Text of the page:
People eating hamburgers and fries at a restaurant

Half of the meals Americans order at sit-down restaurants and 70 percent of the ones they choose at fast-food establishments would get a failing grade for nutrition, according to a new study from Tufts University published in The Journal of Nutrition.

Researchers looked at trends in what adults ate when dining out between 2003 and 2016, using data from 35,000 participants in the National Health and Nutrition Examination Survey. They evaluated the meals on four health-enhancing elements (fruits and vegetables, whole grains, nuts, and seafood) and on four unhealthy ones (sugar-sweetened beverages, processed meats, sodium, and saturated fat). The researchers determined that the majority of the choices people made were of poor nutritional quality. Less than 1 percent of the meals met the criteria for “ideal” quality. 

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The impact this has on our overall diets, researchers say, is huge. “On any given day, nearly a third of American adults eat at a full-service restaurant, and nearly half at a fast-food restaurant,” says study author Dariush Mozaffarian, M.D., dean of the Friedman School of Nutrition Science and Policy at Tufts University in Boston. While the study looked at what people are eating, not what the restaurants offer, Mozaffarian says the findings indicate that major efforts are needed to improve the nutritional quality of what’s available on the menu, and what Americans choose.

“It was initially surprising that half of all full-service meals in the U.S. are of poor nutritional quality—one might have expected better quality—although perhaps less so when one considers what is served across restaurants in the U.S., and the epidemic of diet-related illness in our country,” he says.

Room for Improvement

Experts see many opportunities for restaurants to help consumers’ health through their offerings. What’s missing most often on restaurant menus, Mozaffarian says, is meals that feature the most nutritious components—whole grains, fish, seafood, legumes, nuts, and seeds, as well as fruits and vegetables. “Adding more healthy foods to restaurant meals while reducing salt is the biggest opportunity for improving their healthfulness,” he says.

The researchers did see some small positive changes over the 14-year period of the study. For example, in 2003, 75 percent of fast-food meals were ranked as poor, compared with 70 percent in 2016. And more of the meals people ordered in 2016 had whole grains, legumes, and nuts and seeds, Mozaffarian says. Unfortunately though, that was offset by a decrease in fruits and vegetables.

To some extent, it is easier today to find a healthier restaurant dish, says Amy Keating, R.D., a Consumer Reports nutritionist. “You didn’t have quinoa on the menu 10 years ago,” she says. But for every avocado-topped whole-grain bowl, Keating says, it seems you’ll find a new extra cheesy pizza or double burger with extra bacon. To make a difference in terms of health and what restaurants serve, consumers need to choose better-for-you options when available. “Both consumers and restaurants have responsibility here: Restaurants can’t serve what doesn’t sell, and consumers can’t buy what’s not on the menu,” Mozaffarian says.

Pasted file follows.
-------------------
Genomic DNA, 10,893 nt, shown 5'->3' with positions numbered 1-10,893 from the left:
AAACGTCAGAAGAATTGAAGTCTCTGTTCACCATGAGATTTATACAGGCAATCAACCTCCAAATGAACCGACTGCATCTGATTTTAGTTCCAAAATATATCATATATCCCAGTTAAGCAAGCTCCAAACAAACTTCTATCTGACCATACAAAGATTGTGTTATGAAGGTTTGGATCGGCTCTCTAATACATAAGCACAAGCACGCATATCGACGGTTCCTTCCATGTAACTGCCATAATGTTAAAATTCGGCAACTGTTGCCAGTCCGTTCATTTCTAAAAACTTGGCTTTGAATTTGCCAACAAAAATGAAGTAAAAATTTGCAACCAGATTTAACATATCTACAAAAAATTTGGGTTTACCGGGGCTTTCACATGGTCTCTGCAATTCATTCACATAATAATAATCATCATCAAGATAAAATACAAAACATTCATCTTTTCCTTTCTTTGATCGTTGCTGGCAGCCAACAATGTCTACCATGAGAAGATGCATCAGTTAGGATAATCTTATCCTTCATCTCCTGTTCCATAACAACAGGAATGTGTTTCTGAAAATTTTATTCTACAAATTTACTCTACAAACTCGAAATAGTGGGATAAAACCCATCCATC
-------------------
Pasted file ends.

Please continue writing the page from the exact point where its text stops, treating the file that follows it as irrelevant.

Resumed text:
Making Healthier Choices

So how do you do better with the options that are available to us today and encourage restaurants to introduce healthier menu items?

For starters, it’s important to get out of the special occasion mindset. “In this study, 21 percent of calories were eaten at restaurants and other estimates suggest it may be as much as a third of calories,” Keating says. “You can’t throw caution to the wind every time you go out to dinner, because people do it way too often.” Here are ways to stay mindful when you eat out.

Pick your pleasure . . . occasionally. Is there a less nutritious part of the meal that gives you the most enjoyment? Then go for it—and balance it out. If you are looking forward to french fries, pair them with a colorful salad topped with grilled salmon. If you’re really there for the burger, marry it with a cup of veggie-based soup instead of fries.  

Skip the sweetened beverages. Choose seltzer, unsweetened iced tea, or water with lemon instead of soda, fruit punch, or sweetened teas. 

Hold the salt. Ask for your meal to be prepared without salt. “Restaurant meals are typically really high in sodium, so you probably won’t get a low-sodium dish, but you can reduce it,” Keating says. 

Swap it up. Don’t be afraid to ask for substitutions. Maybe your entrée comes with a loaded baked potato—but garlic-steamed broccoli is also on the menu. Or the sandwich you want isn’t served on whole-grain bread, but another sandwich is. Ask for the trade that helps give your meal the balance it needs. 

Avoid processed meats. While restaurant meals aren’t a big source for most people, any processed meat is too much. Skip foods such as bacon, sausage, hot dogs, and cured meat in favor of unprocessed protein like grilled chicken, fish, or beans. 

Fill in the gaps. A nutritious meal includes fruits and vegetables, Keating says. But sometimes those options are simply not available at restaurants. If you find yourself with a produce-lacking meal, make up for it the rest of the day. Snack on crunchy bell pepper slices; choose clementines for dessert. “The best mindset is to think about healthy eating in its totality,” she says.